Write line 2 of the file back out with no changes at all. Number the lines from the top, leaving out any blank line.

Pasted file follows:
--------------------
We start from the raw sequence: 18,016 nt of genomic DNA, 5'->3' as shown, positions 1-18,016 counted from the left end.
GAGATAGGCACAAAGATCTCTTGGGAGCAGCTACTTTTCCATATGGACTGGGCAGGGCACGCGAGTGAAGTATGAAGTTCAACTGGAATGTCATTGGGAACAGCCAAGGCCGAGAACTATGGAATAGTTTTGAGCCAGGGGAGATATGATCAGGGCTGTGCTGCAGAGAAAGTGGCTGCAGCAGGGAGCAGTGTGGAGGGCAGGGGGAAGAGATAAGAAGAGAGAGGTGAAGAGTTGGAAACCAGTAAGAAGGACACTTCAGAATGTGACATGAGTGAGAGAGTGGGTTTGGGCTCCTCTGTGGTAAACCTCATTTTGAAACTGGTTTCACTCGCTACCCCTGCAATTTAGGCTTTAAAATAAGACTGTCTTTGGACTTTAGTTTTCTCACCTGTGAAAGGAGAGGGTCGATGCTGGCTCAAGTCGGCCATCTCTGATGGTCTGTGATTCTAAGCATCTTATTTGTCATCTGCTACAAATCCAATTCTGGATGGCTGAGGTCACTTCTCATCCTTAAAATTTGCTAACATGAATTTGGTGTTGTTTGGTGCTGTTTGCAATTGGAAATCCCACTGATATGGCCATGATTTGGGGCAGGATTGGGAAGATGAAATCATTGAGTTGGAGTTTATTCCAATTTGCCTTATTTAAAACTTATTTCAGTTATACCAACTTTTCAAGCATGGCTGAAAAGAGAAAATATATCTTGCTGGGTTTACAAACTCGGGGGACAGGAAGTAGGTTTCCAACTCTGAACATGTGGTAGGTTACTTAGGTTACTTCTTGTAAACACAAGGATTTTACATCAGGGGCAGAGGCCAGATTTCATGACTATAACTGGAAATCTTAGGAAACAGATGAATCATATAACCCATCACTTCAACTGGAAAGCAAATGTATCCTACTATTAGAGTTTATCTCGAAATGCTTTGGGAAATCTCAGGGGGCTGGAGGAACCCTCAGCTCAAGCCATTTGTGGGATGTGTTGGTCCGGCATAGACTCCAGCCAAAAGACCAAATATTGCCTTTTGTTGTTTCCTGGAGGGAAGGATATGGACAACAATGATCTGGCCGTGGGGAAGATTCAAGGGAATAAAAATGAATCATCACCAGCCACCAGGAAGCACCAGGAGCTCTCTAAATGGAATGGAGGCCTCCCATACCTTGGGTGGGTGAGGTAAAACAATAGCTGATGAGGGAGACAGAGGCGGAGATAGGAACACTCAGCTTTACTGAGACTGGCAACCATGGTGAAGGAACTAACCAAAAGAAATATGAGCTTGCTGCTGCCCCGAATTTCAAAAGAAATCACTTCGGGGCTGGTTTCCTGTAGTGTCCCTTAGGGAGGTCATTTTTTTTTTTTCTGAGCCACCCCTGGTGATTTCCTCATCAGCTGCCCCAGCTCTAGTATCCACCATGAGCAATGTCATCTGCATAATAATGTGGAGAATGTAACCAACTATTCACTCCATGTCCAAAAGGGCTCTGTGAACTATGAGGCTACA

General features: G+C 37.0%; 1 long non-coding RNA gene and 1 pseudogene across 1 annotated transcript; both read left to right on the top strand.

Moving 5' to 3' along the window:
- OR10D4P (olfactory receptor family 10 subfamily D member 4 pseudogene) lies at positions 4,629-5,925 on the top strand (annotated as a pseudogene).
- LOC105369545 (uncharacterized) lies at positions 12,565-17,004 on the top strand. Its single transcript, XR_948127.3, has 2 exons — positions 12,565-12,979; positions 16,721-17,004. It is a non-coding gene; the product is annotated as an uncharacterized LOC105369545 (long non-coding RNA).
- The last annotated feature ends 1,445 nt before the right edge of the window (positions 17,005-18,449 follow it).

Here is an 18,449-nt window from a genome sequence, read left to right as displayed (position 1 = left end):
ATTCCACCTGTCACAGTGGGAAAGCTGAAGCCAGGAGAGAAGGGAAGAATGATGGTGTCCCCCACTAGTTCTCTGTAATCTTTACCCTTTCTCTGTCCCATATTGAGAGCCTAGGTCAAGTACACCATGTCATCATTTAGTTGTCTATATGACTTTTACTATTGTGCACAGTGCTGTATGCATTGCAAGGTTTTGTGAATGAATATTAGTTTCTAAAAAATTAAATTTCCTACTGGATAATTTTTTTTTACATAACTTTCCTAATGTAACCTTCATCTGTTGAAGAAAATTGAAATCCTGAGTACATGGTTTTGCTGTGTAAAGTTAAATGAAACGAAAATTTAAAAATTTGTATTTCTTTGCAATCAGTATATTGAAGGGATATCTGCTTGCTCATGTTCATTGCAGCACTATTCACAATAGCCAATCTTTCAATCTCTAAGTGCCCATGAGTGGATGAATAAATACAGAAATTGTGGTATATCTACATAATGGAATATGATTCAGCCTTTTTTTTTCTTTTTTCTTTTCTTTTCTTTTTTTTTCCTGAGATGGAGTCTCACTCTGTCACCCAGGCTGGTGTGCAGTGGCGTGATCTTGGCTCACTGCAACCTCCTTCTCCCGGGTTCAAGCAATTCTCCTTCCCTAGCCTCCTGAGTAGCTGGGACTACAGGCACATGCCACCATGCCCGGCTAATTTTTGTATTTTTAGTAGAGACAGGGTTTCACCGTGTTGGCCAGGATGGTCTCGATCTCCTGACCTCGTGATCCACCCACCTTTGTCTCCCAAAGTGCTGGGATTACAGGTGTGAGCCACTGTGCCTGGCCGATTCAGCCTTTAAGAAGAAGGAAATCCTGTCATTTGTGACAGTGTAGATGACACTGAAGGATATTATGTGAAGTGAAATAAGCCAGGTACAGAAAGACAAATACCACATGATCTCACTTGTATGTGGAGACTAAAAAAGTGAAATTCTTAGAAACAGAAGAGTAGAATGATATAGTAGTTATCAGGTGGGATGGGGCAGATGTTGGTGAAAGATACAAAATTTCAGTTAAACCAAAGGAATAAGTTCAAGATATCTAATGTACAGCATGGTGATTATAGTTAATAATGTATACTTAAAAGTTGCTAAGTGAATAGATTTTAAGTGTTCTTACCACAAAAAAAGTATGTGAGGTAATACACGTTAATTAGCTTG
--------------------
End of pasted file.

GAGATAGGCACAAAGATCTCTTGGGAGCAGCTACTTTTCCATATGGACTGGGCAGGGCACGCGAGTGAAGTATGAAGTTCAACTGGAATGTCATTGGGAACAGCCAAGGCCGAGAACTATGGAATAGTTTTGAGCCAGGGGAGATATGATCAGGGCTGTGCTGCAGAGAAAGTGGCTGCAGCAGGGAGCAGTGTGGAGGGCAGGGGGAAGAGATAAGAAGAGAGAGGTGAAGAGTTGGAAACCAGTAAGAAGGACACTTCAGAATGTGACATGAGTGAGAGAGTGGGTTTGGGCTCCTCTGTGGTAAACCTCATTTTGAAACTGGTTTCACTCGCTACCCCTGCAATTTAGGCTTTAAAATAAGACTGTCTTTGGACTTTAGTTTTCTCACCTGTGAAAGGAGAGGGTCGATGCTGGCTCAAGTCGGCCATCTCTGATGGTCTGTGATTCTAAGCATCTTATTTGTCATCTGCTACAAATCCAATTCTGGATGGCTGAGGTCACTTCTCATCCTTAAAATTTGCTAACATGAATTTGGTGTTGTTTGGTGCTGTTTGCAATTGGAAATCCCACTGATATGGCCATGATTTGGGGCAGGATTGGGAAGATGAAATCATTGAGTTGGAGTTTATTCCAATTTGCCTTATTTAAAACTTATTTCAGTTATACCAACTTTTCAAGCATGGCTGAAAAGAGAAAATATATCTTGCTGGGTTTACAAACTCGGGGGACAGGAAGTAGGTTTCCAACTCTGAACATGTGGTAGGTTACTTAGGTTACTTCTTGTAAACACAAGGATTTTACATCAGGGGCAGAGGCCAGATTTCATGACTATAACTGGAAATCTTAGGAAACAGATGAATCATATAACCCATCACTTCAACTGGAAAGCAAATGTATCCTACTATTAGAGTTTATCTCGAAATGCTTTGGGAAATCTCAGGGGGCTGGAGGAACCCTCAGCTCAAGCCATTTGTGGGATGTGTTGGTCCGGCATAGACTCCAGCCAAAAGACCAAATATTGCCTTTTGTTGTTTCCTGGAGGGAAGGATATGGACAACAATGATCTGGCCGTGGGGAAGATTCAAGGGAATAAAAATGAATCATCACCAGCCACCAGGAAGCACCAGGAGCTCTCTAAATGGAATGGAGGCCTCCCATACCTTGGGTGGGTGAGGTAAAACAATAGCTGATGAGGGAGACAGAGGCGGAGATAGGAACACTCAGCTTTACTGAGACTGGCAACCATGGTGAAGGAACTAACCAAAAGAAATATGAGCTTGCTGCTGCCCCGAATTTCAAAAGAAATCACTTCGGGGCTGGTTTCCTGTAGTGTCCCTTAGGGAGGTCATTTTTTTTTTTTCTGAGCCACCCCTGGTGATTTCCTCATCAGCTGCCCCAGCTCTAGTATCCACCATGAGCAATGTCATCTGCATAATAATGTGGAGAATGTAACCAACTATTCACTCCATGTCCAAAAGGGCTCTGTGAACTATGAGGCTACA